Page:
The Society has announced its Call for Proposals for the 2015 Summit in Columbus, Ohio next June. The Summit is always fun, helps build your career, and is usually somewhat-to-very-useful from a value-for-your-employer perspective. Being a speaker at the Summit is also both good for you and good for your employer. You may think “Yeah, but I’m me; I’m not one of them” as if “they” are some advanced life-form. They are the experts, the cognoscenti, the keepers of the lore, the ones in-the-know. They are you.
You may be an expert yourself without even knowing it. Our work experiences are different. You may routinely perform some action learned long ago that I am struggling with today. I may have learned from some embarrassing mistake that you are about to stumble into. We can all learn from each other; the trick is to identify where your areas of expertise are.
Here’s an example. At a previous employer, I was a lone writer, and I had to produce printed documentation. I made some mistakes along the way, but after a while I was producing some mighty sharp-looking manuals. To me it was one more hassle at the end of a release cycle, until I realized that I was sharing that wisdom frequently on the STC Lone Writers SIG. Clearly some of my colleagues needed to know what to me was routine.
I am terrified of public speaking. That’s not weird, I know. Many people hate to stand up in front of a bunch of strangers and talk. What if I tell them things that maybe they already know better than I do!
I proposed a piece about “Printed Documentation for Lone Writers” as part of a progression run by Ed Marshall at the Philadelphia Summit, maybe 7-8 years ago. My wife joined me and we made a mini-vacation of it. A progression is when several people speak in the same room during a session, each at their own tables, and the attendees can see several of these mini presentations. It was a great starter presentation.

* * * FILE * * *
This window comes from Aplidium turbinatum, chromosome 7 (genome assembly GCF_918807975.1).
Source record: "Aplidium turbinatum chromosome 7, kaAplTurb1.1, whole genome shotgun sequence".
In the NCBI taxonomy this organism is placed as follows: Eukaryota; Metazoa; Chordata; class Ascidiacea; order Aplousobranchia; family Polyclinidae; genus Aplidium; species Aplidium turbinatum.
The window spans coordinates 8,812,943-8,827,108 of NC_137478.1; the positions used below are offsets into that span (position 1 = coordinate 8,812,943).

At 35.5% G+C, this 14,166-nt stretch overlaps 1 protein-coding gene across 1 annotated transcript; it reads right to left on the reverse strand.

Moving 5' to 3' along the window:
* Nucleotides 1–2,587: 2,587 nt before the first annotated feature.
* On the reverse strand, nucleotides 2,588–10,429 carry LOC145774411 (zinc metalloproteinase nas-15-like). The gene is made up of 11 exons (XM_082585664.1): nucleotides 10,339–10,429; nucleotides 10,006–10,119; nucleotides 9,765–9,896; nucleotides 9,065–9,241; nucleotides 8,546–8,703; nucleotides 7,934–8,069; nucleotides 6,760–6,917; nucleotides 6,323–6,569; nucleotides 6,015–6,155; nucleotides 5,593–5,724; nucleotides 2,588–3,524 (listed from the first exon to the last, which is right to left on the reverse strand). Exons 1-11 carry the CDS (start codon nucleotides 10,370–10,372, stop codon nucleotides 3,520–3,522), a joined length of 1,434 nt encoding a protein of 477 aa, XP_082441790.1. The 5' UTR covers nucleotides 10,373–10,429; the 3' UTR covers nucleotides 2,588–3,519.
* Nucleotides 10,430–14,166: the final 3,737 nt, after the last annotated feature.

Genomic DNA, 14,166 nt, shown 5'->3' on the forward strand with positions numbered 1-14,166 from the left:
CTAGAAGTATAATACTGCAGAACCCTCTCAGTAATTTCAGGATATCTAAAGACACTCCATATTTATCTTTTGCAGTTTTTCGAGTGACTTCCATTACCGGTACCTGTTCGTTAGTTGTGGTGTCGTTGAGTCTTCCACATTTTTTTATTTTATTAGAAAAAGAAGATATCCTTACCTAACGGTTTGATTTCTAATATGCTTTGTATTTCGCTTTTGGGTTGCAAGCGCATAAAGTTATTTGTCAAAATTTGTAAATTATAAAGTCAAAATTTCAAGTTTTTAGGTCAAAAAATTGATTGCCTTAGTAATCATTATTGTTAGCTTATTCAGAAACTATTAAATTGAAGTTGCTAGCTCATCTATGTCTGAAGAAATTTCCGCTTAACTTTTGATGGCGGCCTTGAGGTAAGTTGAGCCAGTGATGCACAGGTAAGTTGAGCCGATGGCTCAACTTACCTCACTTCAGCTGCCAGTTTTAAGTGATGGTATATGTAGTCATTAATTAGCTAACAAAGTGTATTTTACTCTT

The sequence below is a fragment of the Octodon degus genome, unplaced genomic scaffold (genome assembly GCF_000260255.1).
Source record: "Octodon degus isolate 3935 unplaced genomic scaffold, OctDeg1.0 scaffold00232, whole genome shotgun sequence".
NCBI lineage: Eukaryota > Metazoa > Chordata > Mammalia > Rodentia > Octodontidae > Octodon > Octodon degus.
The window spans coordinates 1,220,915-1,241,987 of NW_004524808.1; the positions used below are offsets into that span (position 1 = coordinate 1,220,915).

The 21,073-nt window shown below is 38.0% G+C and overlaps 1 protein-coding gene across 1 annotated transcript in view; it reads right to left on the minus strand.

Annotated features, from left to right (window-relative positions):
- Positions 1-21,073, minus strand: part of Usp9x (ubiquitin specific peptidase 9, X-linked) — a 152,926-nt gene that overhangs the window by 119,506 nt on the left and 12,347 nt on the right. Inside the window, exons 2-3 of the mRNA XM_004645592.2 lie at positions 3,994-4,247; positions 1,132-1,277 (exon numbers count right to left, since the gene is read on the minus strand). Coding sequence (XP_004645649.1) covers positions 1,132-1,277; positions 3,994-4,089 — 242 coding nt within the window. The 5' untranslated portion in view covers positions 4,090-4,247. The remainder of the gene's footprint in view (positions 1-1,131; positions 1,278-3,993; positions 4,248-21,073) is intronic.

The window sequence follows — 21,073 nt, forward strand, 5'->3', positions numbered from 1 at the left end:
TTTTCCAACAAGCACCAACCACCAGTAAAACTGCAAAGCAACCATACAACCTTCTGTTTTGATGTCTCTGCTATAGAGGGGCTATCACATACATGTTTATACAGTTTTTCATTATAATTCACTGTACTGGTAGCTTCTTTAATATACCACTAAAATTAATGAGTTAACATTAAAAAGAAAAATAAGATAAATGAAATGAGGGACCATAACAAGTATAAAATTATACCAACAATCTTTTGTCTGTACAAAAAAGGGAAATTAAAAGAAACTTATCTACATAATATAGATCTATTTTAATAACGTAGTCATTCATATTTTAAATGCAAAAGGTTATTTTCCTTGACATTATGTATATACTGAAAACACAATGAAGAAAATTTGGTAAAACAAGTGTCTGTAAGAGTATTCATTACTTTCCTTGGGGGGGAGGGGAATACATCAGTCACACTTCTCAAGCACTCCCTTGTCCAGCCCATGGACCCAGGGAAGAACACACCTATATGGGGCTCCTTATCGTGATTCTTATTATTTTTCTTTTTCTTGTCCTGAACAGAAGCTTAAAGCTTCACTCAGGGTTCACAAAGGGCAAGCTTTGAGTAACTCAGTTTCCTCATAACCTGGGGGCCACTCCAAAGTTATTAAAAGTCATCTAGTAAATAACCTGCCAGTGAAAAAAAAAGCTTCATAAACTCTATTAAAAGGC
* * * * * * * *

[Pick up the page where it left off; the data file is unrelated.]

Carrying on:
I was still nervous as a cat when I was ready to talk, but I soon recognized myself out there. The attendees were as interested in my topic as I had been at other sessions. They had real problems that I could help them with. It was great!
I went to the Summit in Phoenix last May, where I spoke as part of Neil Perlin’s Bleeding Edge series. That was a much, much bigger crowd. I was about ready to fake a heart attack just to get out of it, when Neil told me “John, you’re not a politician. Nobody is here to see you fail. You know something that they want to know. So go up there and tell them. Now!”
It worked. I launched into the presentation and by the time the butterflies caught up I was on a roll. My confidence has improved with each presentation. I do not expect to become a motivational speaker, but at least now I know that I can be on either side of the podium, learning or teaching. You can, too.
Not sure about the whole thing? Consider warming up at Interchange 2015, next spring. STC New England’s regional conference is smaller, more low-key, and you’re going to have friends in the audience. Keep checking back for information as we put the pieces in place and issue our own call for proposals.